The other day, I sat at my computer when my boss walked up.  "How are you?" she asked.  "I'm good,  things are just hard right now with my patients" I replied, hoping that she would walk away and not ask anymore questions.  But, because she is an awesome person that happens to be my boss, she continued..."It seems like you have had your share of hard cases lately, and I can tell you are struggling.  You have to figure out how to back off a little so you don't burn out."   It's funny that she noticed because I have been thinking a lot about how to cope these days.  It's been on my mind for a month or two as I begin this new year.

People have been asking me how I do "it"...deal with one of life's hardest times for families day after day, week after week until they are gone.  It is a great question...how do I do it?  One would think that seeing suffering, dying and sadness becomes common place, that it becomes, as my son told me yesterday, "all in a days work."

Not so much...

There is so much in life that is how you look at it, wouldn't you agree?  It's perspective...

Last week, our community lost a father, son, cop and all around good guy who stopped to help a stranger.  It was cold, it was snowy and it was a situation that he could have just drove on and said, "I'm  off and I have other things to do" but he did not.  So in a split second, without notice, he was gone.  No diagnosis, no planning for the future, no pain medication for symptom control...no time to change relationships if need be...no nothing.  One minute here, the next minute gone and life as it was changed forever. 

I tell this story because usually, in hospice care, it is different.  I can't say that a family and patient that sign up don't have emotions and it is all wine and roses...but there is usually time to do some preparation for the changes to come.  There is planning that is offered, spiritual support if that is what the person and the family needs, explanations of how disease processes progress and time to talk, to fight, to love each other... 

There is always some comfort in caring for the person...be it helping them come to terms with the end of life, or stopping the busy life and sitting and talking.  Many families will pull out the old pictures and recall the wonderful times and maybe not so wonderful times together...they comfort each other and understand the love that they had.  They learn things about each other that they didn't know and see each others hearts.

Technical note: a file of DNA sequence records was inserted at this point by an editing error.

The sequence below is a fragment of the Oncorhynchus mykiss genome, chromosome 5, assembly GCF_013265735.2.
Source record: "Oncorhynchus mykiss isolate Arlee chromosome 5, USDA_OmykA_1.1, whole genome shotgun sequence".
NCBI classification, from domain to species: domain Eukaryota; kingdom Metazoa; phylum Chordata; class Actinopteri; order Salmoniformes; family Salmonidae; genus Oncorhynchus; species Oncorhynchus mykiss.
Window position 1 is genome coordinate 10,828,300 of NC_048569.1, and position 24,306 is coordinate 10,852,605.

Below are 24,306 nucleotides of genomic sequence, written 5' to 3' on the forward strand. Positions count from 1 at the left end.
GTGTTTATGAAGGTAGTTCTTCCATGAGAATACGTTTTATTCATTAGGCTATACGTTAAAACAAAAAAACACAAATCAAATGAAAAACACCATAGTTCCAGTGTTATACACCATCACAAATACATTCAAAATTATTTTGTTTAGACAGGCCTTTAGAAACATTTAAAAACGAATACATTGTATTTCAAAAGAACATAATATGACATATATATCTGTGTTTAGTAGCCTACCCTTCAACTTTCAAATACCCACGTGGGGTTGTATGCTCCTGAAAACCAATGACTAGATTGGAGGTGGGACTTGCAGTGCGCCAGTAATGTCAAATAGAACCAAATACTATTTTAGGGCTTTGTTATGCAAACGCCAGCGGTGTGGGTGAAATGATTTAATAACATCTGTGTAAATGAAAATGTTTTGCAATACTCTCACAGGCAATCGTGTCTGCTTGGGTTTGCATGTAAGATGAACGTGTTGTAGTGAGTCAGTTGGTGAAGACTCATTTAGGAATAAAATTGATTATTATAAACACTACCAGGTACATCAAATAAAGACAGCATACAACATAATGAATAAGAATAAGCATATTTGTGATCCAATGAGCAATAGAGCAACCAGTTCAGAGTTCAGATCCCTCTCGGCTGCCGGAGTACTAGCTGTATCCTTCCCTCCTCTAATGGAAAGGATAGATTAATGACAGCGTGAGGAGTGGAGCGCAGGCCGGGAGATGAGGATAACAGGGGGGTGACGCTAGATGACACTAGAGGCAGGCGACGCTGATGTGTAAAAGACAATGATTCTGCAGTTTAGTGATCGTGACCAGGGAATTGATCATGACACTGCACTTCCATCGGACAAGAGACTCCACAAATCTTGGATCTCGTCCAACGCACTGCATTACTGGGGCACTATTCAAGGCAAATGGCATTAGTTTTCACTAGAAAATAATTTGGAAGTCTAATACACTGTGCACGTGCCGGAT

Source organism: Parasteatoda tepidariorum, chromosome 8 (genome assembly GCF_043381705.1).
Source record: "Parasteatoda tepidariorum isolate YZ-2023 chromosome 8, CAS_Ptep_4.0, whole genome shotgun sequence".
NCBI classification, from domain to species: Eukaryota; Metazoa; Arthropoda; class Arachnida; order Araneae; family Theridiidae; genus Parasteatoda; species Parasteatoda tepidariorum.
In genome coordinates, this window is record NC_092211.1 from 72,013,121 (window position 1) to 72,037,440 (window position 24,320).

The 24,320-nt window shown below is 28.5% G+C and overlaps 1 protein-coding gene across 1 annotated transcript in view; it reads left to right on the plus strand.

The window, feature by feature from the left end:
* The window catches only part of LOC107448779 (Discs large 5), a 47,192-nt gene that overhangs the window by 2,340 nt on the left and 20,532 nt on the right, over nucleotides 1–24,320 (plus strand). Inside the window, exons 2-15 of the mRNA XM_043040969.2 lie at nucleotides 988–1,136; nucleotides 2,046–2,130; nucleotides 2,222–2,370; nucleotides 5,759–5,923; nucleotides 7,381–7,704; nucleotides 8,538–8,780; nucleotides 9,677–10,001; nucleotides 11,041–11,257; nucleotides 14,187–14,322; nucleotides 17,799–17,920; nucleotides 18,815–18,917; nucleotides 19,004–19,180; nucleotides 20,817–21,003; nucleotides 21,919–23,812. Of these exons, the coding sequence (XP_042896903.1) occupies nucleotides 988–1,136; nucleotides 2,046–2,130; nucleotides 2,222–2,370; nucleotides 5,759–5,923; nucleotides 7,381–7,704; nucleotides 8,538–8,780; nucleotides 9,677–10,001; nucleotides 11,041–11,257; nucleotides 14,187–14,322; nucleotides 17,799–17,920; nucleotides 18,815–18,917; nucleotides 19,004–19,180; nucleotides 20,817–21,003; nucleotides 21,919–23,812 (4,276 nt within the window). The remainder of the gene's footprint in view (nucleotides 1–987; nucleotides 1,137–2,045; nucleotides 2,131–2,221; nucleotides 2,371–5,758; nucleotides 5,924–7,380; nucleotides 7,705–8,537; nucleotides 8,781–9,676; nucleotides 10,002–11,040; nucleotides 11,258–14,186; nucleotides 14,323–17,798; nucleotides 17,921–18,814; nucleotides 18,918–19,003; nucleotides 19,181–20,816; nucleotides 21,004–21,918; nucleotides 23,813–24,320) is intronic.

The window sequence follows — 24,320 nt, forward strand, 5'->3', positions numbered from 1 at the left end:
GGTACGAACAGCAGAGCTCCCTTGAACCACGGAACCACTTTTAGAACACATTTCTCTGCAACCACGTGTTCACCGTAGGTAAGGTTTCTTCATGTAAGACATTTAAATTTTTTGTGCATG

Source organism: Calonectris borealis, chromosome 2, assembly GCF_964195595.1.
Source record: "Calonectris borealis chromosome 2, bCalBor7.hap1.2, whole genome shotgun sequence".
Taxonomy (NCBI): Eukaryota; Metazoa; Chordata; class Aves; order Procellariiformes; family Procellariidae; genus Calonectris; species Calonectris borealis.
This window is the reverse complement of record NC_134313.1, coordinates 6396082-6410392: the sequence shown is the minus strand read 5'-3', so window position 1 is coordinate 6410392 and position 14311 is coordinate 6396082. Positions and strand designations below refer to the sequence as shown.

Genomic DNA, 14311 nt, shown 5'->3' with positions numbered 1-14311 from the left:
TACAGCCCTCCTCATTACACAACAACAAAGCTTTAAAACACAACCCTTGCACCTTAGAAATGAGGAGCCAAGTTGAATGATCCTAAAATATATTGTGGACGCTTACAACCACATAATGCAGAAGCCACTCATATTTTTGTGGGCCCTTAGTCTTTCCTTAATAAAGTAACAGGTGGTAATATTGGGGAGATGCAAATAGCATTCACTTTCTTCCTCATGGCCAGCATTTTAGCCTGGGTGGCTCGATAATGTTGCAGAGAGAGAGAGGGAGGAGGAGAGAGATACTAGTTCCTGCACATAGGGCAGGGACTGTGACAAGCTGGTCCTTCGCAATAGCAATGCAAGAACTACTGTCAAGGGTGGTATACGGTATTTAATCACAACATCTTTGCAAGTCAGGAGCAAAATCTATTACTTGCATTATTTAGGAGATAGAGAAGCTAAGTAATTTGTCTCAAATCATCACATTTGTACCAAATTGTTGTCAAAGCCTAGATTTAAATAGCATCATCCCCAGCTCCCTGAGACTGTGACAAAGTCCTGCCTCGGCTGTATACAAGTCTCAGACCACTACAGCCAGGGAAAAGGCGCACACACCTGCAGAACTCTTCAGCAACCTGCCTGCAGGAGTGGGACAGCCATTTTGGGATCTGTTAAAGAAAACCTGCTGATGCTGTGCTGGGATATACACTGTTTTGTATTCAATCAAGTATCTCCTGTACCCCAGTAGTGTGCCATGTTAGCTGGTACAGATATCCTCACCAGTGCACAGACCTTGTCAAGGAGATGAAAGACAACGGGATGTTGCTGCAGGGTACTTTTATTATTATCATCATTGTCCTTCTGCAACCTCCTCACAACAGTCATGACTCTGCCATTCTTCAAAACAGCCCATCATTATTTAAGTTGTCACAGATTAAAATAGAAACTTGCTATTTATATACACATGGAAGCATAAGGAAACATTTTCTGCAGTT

I like to think that there is a measure of control that they can have back in the midst of the struggle.  They can choose to struggle or choose to stop the struggle.  Hospice puts those decisions in the hand of the person who has the terminal illness.  It takes it out of the hands of the doctors...

And finally, it allows the patient to be at home...in their favorite chair with the dog or cat on their lap or in their bed with their love next to them.  They can sleep all night or be up all night and it is their choice...and that is a comfort unto itself.

From where I stand, being a hospice nurse is a blessing to me.  Oh yes,  my heart aches daily and I am pushing feelings to different parts of my heart but...I can't imagine doing anything else and Lord knows I've tried.

These thoughts leave me with two questions to ponder.

1.  Isn't living life the the fullest and living on the edge of "burn out" all just how you look at it, your perspective?

2.  When bad things happen to good people, and they do...people become softer, more loving and are ready at a moments notice to help...wouldn't the world be a gentler place if we acted like that most days?

I have no monopoly the "right" way to live or for that matter, die.  I just drive from home to home and family to family and ponder these things...hoping to be what each family needs at the time.  And some days I have the greatest ideas for helping that are epic fails...But, I try and to most people...that's all that matters.

So I'm gonna burn out I guess...continue to try to care for folks with my whole heart and deal with the fall out when I have time.  It's what I would want if the nurse was caring for my loves in my life...

Let's all burn out together from helping each other in this hard world...maybe soften it a little for someone else and each other!

We'll tawk tomorrow,
I love you all,
Terry